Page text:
Teofimo Lopez could face Arnold Barboza Jr in Spring

01/29/2022 - By Jeff Sorby - Comments

Teofimo Lopez (16-1, 12 KOs) is getting ready to get back in the ring with a new beginning at 140 in the spring against unbeaten, highly ranked light welterweight Arnold Barboza Jr. (26-0, 10 KOs).

ESPN reports that #2 WBO, #5 WBC, and #15 IBF Barboza is the fighter that Teofimo will be facing next. Barboza, 30, is signed with Top Rank, like Teofimo, unbeaten, highly-ranked, making it a no-brainer to make this fight next.

The unbeaten Barboza has recent wins over these fighters:

  • Alex Saucedo
  • Antonio Moran
  • Tony Luis
  • William Silva

Teofimo’s father, Teofimo Sr., believes that his lung problems will be a thing of the past now that he’s moving up to 140 and won’t struggle to make the weight anymore as he had while campaigning at 135. He’s already talking about wanting Teofimo to take on undisputed light welterweight champion Josh Taylor.

Unfortunately, things might not be any easier for Teofimo to make weight at 140 as it had when he was fighting at 135. We’re only talking about five pounds difference in weight between the two divisions.

Given that the hulking 5’8″ middleweight-sized Teofimo walks around at close to 160 lb of pure muscle, the weight cut to get to 140 is likely going to be just as hard as it was in getting down to 135. With that said, don’t be surprised if Teofimo struggles badly to make weight and is eventually forced to move up to 147, which is where he probably should be fighting right now instead of 140.

Teofimo Lopez could face Arnold Barboza Jr in Spring

It’s an important fight for the famous former four-belt 135-lb champion Teofimo Lopez because he made a mess of things in his last fight against unheralded IBF mandatory George Kambosos Jr. last November.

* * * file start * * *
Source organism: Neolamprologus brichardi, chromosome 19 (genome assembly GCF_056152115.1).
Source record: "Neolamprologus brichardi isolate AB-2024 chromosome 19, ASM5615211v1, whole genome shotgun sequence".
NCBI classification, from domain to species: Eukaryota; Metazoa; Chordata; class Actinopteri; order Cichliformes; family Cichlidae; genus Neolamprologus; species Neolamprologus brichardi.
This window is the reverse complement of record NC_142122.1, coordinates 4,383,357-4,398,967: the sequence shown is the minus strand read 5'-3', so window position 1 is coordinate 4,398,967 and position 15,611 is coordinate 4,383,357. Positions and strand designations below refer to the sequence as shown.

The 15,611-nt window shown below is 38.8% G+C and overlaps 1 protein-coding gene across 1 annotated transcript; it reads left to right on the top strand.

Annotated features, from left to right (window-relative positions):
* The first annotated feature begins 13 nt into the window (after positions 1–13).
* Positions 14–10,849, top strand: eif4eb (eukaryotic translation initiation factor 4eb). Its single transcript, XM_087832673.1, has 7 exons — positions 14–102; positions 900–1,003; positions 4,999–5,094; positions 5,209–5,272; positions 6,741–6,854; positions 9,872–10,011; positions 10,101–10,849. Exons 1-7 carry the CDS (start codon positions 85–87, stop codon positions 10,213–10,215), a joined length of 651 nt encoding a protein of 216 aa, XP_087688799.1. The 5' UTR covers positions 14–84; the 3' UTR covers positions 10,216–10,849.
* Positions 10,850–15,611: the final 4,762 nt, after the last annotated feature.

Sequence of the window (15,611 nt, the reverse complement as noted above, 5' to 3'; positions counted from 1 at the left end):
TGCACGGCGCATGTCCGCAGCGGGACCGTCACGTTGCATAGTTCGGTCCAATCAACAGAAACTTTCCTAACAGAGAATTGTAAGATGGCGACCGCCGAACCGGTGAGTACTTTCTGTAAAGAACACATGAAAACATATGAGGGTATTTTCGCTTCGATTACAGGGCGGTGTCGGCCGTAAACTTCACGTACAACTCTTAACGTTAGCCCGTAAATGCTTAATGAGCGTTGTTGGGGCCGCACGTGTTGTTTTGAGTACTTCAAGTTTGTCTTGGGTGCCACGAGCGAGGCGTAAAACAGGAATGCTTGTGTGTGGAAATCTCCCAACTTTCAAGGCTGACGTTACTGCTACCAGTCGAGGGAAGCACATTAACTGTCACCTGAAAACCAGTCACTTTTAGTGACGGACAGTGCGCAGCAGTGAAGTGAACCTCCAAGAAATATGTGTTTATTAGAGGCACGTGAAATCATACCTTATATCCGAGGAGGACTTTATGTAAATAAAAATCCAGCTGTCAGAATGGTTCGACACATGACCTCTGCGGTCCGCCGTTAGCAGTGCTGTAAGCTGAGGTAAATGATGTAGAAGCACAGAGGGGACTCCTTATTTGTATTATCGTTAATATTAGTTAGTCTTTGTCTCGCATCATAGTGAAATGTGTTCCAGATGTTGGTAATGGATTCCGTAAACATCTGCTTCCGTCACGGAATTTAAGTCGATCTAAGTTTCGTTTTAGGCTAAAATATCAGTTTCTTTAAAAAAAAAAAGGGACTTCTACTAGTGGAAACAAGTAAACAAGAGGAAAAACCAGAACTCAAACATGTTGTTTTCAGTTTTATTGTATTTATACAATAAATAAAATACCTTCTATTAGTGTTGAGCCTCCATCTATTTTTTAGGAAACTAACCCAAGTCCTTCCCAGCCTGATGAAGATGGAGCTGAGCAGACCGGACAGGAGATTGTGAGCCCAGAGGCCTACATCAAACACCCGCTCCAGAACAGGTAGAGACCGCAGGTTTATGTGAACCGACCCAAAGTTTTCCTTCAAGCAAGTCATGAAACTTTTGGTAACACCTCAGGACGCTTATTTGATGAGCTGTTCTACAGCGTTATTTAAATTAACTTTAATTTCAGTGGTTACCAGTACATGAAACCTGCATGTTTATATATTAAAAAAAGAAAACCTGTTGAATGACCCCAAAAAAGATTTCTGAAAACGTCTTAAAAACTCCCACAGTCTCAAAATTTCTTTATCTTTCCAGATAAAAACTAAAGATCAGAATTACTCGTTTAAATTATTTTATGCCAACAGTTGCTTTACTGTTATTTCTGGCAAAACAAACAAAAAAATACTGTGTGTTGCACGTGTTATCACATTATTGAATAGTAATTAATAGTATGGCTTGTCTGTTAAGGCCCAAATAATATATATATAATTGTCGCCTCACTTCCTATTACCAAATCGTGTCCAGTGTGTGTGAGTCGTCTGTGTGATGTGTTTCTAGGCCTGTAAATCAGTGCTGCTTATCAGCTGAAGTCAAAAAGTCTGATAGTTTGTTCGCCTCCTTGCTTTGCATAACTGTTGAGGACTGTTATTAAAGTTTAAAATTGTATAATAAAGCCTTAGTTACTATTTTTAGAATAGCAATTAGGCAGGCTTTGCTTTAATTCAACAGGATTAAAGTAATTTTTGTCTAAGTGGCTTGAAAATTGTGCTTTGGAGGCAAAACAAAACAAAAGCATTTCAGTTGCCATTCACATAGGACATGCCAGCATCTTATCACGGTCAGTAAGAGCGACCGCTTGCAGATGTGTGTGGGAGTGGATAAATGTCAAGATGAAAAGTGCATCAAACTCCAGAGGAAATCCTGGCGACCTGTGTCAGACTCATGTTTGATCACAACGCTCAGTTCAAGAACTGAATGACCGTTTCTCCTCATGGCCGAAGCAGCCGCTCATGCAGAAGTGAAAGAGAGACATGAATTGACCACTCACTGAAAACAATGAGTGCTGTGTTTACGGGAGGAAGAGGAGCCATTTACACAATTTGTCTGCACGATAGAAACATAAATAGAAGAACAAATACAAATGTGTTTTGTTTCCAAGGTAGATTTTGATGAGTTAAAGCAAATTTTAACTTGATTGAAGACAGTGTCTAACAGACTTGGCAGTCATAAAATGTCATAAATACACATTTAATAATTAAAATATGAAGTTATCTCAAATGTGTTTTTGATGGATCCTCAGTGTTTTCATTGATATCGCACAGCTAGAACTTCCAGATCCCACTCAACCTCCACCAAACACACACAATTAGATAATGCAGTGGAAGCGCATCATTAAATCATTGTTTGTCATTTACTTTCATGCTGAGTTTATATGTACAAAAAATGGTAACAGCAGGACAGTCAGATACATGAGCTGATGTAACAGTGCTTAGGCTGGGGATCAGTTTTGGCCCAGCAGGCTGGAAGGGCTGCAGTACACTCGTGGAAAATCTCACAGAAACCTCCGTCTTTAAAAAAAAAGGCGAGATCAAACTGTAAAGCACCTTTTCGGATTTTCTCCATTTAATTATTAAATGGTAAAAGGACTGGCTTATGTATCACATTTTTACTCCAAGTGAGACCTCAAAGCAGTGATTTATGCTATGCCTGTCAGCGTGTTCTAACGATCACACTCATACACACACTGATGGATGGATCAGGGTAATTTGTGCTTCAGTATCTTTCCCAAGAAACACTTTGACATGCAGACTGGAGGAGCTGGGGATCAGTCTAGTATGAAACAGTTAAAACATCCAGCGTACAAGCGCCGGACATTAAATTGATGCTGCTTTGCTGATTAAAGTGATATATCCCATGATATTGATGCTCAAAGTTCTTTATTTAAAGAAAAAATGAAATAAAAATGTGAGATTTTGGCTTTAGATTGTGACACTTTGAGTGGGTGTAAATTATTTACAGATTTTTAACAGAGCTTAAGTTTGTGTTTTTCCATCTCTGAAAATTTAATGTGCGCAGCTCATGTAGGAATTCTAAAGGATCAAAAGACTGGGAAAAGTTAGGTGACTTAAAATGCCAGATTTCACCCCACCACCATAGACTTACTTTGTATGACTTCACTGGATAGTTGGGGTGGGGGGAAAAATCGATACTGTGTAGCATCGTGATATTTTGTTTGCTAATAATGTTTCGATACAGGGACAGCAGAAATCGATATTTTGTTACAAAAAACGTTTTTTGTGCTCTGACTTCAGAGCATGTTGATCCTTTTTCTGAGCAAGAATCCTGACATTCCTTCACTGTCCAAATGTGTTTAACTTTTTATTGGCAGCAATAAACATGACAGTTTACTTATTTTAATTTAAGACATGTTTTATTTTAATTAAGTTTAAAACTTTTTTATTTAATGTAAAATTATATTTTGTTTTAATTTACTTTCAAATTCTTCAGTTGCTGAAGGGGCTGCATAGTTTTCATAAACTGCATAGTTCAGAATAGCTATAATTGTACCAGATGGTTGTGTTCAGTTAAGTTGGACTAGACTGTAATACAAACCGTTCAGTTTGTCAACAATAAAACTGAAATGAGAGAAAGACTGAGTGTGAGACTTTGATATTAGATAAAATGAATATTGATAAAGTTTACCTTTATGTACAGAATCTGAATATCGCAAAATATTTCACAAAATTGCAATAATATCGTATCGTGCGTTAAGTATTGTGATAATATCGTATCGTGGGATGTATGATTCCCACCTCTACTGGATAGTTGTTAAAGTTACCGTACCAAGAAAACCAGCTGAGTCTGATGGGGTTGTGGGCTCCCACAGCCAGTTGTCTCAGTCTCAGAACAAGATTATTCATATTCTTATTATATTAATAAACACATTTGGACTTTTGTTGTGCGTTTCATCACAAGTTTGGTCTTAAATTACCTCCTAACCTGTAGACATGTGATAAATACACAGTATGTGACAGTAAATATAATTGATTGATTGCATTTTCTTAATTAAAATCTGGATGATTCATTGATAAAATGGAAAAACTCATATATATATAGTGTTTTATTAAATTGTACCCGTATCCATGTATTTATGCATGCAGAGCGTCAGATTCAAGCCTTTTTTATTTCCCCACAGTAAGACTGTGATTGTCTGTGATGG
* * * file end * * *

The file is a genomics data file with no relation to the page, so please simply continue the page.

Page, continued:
That was supposed to be a slam-dunk win for the New  Yorker Teofimo, a fight that would lead to bigger and better match-ups against the likes of Devin Haney, Ryan Garcia, and Vasily Lomachenko.

Instead, the injured and weight-drained Teofimo came unglued in the first round after getting put on the canvas from a flash knockdown in which he walked into a right hand from Kambosos.

Unable to mentally bounce back from the early knockdown, the 24-year-old Teofimo lost his four titles to the 28-year-old Australlian Kambosos Jr. on November 27th.

It was a fight that Teofimo came close to winning, but the injuries he was dealing with at the time proved too much for him.

“We ready for anybody at 140 pounds; he doesn’t have to struggle at that weight, he’ll be perfect, he won’t be getting sick from his lungs anymore,” Lopez’s father and trainer, Teofimo Lopez Sr., said to ESPN. “I think that would be a great fight; I think Top Rank is looking for that fight with Barboza.

“We’ll fight anybody; it doesn’t matter who it is. And then eventually fight [undisputed 140-pound champion] Josh Taylor and get our belts back.”

Despite what the former undisputed lightweight champion Teofimo was up against that night at Madison Square Garden in New York, he narrowly lost by a 12 round split decision. The scores were: 115-112, 115-111 for Kambosos Jr, and 114-113 for Teofimo.

In Teofimo’s previous fight a year earlier, he beat IBF, WBA, WBC  Franchise & WBO lightweight champion Vasily Lomachenko by a surprising 12 round unanimous decision in October 2020.  The scores were wickedly lopsided. They scored 116-112, 119-109, and 117-111.

In reality, the fight was much closer than the scores the three judges handed it, and you can argue that Teofimo just barely edged in in the end.

Teofimo’s almost total collapse in the second half of the contest is the reason why the fight should have been scored 115-113 by all three judges instead of the strange set of scores that were turned in.

“He beats me, he gets back at title contention at 140; I beat him, my name gets out there more,” Barboza said. “He is a big name — he’s the type of guy I want to beat and make a statement against. It will be good on my resume.”

Barboza has a good shot at beating Teofimo if we see the former undisputed lightweight champion gas out in the second half once again. In Teofimo’s last two fights, he’d faded badly in the championship rounds. Whether that’s weight-related or a product of cardio problems is unknown at this point.